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Java Books Media Programming Book Reviews

BEA WebLogic Server Bible 132

RickHigh writes "The BEA WebLogic Server Bible is an enjoyable read. If you have been using WebLogic off and on since before EJB (Enterprise JavaBeans) existed, you will still learn a bunch of new tricks. This is an excellent reference that can be read from cover to cover. The book focuses on small examples with an emphasis of deploying and configuring the examples in the WebLogic environment." BEA's WebLogic is an application server -- as such, it sits in a small enough niche that you won't find a full shelf of helpful books at your local Borders. If hosting applications for a large organization is part of your work, though, you should read on.
BEA Weblogic Server Bible
author Joe Zuffoletto et al
pages 1000
publisher Hungry Minds
rating 5 stars
reviewer Rick Hightower
ISBN 0764548549
summary The WebLogic Bible reference to have on hand.

There are plenty of examples of setting up your WebLogic configuration, with explanations of what the different parameters are and when to use them for Servlets, JSP, EJB, JMS, and more; just what you need when you are having those configuration problems and a great reference to have around when you get stuck. If you like going from concept to implementation, then this is the book for you.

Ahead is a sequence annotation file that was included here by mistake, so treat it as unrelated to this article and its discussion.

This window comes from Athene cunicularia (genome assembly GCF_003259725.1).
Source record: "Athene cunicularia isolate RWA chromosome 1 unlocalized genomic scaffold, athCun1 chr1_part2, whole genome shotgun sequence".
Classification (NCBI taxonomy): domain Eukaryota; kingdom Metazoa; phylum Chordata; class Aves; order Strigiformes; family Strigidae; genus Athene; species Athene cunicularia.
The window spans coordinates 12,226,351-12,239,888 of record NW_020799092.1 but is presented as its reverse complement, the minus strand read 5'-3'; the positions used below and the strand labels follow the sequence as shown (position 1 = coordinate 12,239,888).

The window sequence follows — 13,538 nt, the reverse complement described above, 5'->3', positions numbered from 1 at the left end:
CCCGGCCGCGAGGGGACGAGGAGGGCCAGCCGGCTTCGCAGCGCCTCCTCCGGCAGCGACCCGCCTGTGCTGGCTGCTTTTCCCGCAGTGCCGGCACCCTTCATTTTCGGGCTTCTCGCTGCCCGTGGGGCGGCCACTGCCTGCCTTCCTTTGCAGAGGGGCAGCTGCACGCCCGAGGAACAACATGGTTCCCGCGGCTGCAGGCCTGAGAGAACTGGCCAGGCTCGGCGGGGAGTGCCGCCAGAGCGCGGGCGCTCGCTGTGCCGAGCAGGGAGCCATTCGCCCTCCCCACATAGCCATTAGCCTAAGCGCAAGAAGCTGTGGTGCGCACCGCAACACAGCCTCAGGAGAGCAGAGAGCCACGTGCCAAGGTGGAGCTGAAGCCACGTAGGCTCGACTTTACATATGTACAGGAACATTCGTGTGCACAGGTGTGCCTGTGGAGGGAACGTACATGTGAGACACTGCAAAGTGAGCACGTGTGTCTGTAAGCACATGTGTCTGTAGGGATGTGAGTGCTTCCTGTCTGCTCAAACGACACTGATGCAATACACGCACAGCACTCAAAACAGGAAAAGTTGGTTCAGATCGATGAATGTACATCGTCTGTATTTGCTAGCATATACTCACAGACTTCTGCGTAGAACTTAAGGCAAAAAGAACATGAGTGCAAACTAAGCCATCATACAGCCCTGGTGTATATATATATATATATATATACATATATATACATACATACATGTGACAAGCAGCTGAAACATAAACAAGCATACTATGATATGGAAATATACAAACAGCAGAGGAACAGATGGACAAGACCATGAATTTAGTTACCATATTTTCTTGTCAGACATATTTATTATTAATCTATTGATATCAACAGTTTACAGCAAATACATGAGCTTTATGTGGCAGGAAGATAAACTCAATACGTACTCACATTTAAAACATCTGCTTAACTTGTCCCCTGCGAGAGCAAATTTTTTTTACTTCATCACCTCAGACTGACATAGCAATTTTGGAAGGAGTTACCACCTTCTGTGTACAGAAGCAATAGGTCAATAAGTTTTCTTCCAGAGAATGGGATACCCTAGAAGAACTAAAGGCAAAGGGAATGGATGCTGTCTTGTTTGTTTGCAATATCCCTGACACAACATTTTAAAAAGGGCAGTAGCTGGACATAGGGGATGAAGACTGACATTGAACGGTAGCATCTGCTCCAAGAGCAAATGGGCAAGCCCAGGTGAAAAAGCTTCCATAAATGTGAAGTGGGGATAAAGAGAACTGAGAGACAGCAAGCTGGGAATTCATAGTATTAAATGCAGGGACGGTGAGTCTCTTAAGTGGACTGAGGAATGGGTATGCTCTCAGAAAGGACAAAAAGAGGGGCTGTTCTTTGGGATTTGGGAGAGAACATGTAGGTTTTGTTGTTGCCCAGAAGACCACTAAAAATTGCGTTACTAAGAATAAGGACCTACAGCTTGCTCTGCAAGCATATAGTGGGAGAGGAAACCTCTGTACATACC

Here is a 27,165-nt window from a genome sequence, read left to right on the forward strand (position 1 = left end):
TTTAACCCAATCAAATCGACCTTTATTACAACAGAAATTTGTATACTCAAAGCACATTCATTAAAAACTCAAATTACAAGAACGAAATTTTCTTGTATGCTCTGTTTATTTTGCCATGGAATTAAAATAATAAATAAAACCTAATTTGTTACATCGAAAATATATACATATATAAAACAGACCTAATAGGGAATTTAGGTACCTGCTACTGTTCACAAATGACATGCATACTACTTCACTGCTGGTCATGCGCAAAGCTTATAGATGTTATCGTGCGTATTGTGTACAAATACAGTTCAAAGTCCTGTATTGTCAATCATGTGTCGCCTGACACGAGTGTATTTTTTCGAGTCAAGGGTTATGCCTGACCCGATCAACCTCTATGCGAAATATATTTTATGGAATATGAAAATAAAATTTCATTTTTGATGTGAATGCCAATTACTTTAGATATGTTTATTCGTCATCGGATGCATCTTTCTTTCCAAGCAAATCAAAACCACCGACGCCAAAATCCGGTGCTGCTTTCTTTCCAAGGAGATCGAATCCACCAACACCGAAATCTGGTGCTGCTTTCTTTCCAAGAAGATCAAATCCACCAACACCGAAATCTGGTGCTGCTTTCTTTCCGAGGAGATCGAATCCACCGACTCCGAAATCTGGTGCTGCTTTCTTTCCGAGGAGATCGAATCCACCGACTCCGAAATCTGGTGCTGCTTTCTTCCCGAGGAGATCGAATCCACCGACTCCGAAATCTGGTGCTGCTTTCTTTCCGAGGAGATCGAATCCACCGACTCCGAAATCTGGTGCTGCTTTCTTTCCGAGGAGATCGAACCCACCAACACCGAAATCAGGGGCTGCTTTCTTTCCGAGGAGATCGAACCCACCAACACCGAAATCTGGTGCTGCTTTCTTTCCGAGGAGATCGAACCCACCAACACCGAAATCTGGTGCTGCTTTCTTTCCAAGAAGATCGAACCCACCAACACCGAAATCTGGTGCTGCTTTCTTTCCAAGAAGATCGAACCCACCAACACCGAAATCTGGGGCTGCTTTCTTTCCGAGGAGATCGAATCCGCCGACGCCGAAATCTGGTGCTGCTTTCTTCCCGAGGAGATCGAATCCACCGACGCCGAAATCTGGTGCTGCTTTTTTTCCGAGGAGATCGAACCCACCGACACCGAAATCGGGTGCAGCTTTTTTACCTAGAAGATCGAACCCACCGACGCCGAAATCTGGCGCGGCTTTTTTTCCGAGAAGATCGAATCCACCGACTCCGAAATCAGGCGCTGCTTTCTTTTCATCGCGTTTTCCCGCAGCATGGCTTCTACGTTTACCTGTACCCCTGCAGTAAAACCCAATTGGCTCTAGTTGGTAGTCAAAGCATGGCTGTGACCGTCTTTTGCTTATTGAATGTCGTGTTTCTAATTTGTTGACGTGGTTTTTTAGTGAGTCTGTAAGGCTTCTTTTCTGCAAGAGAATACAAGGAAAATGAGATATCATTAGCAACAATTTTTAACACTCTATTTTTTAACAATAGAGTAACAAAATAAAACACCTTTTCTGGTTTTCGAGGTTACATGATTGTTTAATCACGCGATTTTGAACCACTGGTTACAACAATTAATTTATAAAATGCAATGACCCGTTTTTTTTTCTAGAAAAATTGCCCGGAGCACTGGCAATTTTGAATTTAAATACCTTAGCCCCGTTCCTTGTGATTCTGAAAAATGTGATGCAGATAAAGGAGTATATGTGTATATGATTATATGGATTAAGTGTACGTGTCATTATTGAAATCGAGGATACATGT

Unlike some other WebLogic centric books, the Bible's coverage of EJB CMP/CMR was good. Also, the coverage of performance monitoring was really well done. And, the ideas for optimization and the thought process behind it was also really well done. These are just a few examples of a really well written technical manual--the missing WebLogic Manual.

A couple areas of concern (some just nits):

1) A few times the examples were WebLogic centric when they could have been written them in a cross platform manner (wrt J2EE ). (Note: A prerequisite of this book is a working knowledge of J2EE.)

2) The EJB examples hard coded the JNDI parameters instead of using the jndi.properties file in the classpath, which is the preferred approach for cross platform J2EE development.

Granted, at times you have to write things WebLogic centric to utilize WebLogic-specific extensions to J2EE, but the book also did this at times when it was not really necessary to do so. A J2EE veteran will catch the difference, and a J2EE novice will not. Bottom line: you should have a working knowledge of J2EE before reading this book and there will not be any problem.

Another problem with the book is that it covers WebLogic 6.1, while WebLogic 7.0 is already out. However, the material is still applicable to WebLogic 7.0. The book was released this year as was WebLogic 7.0. This in an unavoidable problem with books focused on such a target market. By the time they update the 1000-page book to WebLogic 7.0, WebLogic 8.0 will probably be out.